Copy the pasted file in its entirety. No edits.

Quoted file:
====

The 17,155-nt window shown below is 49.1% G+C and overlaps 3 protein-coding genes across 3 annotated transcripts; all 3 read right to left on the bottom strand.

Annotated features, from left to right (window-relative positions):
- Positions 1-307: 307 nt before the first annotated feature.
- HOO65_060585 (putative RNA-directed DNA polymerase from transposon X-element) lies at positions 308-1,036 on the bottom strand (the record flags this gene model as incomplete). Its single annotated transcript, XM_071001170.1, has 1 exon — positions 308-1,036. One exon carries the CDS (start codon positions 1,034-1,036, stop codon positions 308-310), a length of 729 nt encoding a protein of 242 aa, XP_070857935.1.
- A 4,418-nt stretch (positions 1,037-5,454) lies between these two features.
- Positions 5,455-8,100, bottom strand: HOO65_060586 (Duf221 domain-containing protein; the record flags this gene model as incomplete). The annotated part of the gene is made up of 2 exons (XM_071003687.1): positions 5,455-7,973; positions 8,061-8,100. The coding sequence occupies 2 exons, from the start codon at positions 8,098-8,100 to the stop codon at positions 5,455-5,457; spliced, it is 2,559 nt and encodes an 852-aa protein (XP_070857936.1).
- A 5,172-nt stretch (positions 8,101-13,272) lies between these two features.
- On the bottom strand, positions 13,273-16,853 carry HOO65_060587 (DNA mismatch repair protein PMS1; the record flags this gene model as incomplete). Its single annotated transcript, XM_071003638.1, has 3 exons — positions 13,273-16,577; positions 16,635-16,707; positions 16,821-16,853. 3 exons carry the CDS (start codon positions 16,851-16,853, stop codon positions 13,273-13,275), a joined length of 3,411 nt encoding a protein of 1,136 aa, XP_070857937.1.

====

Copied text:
The 17,155-nt window shown below is 49.1% G+C and overlaps 3 protein-coding genes across 3 annotated transcripts; all 3 read right to left on the bottom strand.

Annotated features, from left to right (window-relative positions):
- Positions 1-307: 307 nt before the first annotated feature.
- HOO65_060585 (putative RNA-directed DNA polymerase from transposon X-element) lies at positions 308-1,036 on the bottom strand (the record flags this gene model as incomplete). Its single annotated transcript, XM_071001170.1, has 1 exon — positions 308-1,036. One exon carries the CDS (start codon positions 1,034-1,036, stop codon positions 308-310), a length of 729 nt encoding a protein of 242 aa, XP_070857935.1.
- A 4,418-nt stretch (positions 1,037-5,454) lies between these two features.
- Positions 5,455-8,100, bottom strand: HOO65_060586 (Duf221 domain-containing protein; the record flags this gene model as incomplete). The annotated part of the gene is made up of 2 exons (XM_071003687.1): positions 5,455-7,973; positions 8,061-8,100. The coding sequence occupies 2 exons, from the start codon at positions 8,098-8,100 to the stop codon at positions 5,455-5,457; spliced, it is 2,559 nt and encodes an 852-aa protein (XP_070857936.1).
- A 5,172-nt stretch (positions 8,101-13,272) lies between these two features.
- On the bottom strand, positions 13,273-16,853 carry HOO65_060587 (DNA mismatch repair protein PMS1; the record flags this gene model as incomplete). Its single annotated transcript, XM_071003638.1, has 3 exons — positions 13,273-16,577; positions 16,635-16,707; positions 16,821-16,853. 3 exons carry the CDS (start codon positions 16,851-16,853, stop codon positions 13,273-13,275), a joined length of 3,411 nt encoding a protein of 1,136 aa, XP_070857937.1.